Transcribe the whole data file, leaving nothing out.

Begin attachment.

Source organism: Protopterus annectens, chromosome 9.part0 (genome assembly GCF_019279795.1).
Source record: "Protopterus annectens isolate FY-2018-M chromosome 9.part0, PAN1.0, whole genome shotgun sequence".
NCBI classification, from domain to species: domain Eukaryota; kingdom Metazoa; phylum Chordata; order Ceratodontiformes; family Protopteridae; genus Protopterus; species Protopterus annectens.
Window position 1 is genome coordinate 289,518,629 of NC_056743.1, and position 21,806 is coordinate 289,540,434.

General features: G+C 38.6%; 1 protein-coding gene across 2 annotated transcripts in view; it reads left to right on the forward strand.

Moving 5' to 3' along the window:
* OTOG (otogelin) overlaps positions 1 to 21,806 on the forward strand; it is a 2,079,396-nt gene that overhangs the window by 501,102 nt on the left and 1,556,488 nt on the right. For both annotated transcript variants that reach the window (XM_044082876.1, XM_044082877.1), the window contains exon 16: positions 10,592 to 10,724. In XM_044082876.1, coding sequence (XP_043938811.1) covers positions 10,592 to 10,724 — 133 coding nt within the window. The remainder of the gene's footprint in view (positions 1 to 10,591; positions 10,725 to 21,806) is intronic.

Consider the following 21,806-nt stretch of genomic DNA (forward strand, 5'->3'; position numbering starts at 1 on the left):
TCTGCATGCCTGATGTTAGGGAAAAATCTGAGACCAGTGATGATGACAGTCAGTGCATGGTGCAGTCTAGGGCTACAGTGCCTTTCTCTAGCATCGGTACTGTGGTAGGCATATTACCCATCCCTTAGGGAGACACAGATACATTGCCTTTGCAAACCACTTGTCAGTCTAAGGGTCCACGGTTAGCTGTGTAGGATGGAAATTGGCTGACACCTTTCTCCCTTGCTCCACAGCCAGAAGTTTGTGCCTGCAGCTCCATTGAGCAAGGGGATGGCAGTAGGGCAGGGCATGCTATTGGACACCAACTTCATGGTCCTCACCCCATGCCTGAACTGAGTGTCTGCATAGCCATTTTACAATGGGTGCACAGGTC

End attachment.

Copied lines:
Source organism: Protopterus annectens, chromosome 9.part0 (genome assembly GCF_019279795.1).
Source record: "Protopterus annectens isolate FY-2018-M chromosome 9.part0, PAN1.0, whole genome shotgun sequence".
NCBI classification, from domain to species: domain Eukaryota; kingdom Metazoa; phylum Chordata; order Ceratodontiformes; family Protopteridae; genus Protopterus; species Protopterus annectens.
Window position 1 is genome coordinate 289,518,629 of NC_056743.1, and position 21,806 is coordinate 289,540,434.

General features: G+C 38.6%; 1 protein-coding gene across 2 annotated transcripts in view; it reads left to right on the forward strand.

Moving 5' to 3' along the window:
* OTOG (otogelin) overlaps positions 1 to 21,806 on the forward strand; it is a 2,079,396-nt gene that overhangs the window by 501,102 nt on the left and 1,556,488 nt on the right. For both annotated transcript variants that reach the window (XM_044082876.1, XM_044082877.1), the window contains exon 16: positions 10,592 to 10,724. In XM_044082876.1, coding sequence (XP_043938811.1) covers positions 10,592 to 10,724 — 133 coding nt within the window. The remainder of the gene's footprint in view (positions 1 to 10,591; positions 10,725 to 21,806) is intronic.

Consider the following 21,806-nt stretch of genomic DNA (forward strand, 5'->3'; position numbering starts at 1 on the left):
TCTGCATGCCTGATGTTAGGGAAAAATCTGAGACCAGTGATGATGACAGTCAGTGCATGGTGCAGTCTAGGGCTACAGTGCCTTTCTCTAGCATCGGTACTGTGGTAGGCATATTACCCATCCCTTAGGGAGACACAGATACATTGCCTTTGCAAACCACTTGTCAGTCTAAGGGTCCACGGTTAGCTGTGTAGGATGGAAATTGGCTGACACCTTTCTCCCTTGCTCCACAGCCAGAAGTTTGTGCCTGCAGCTCCATTGAGCAAGGGGATGGCAGTAGGGCAGGGCATGCTATTGGACACCAACTTCATGGTCCTCACCCCATGCCTGAACTGAGTGTCTGCATAGCCATTTTACAATGGGTGCACAGGTC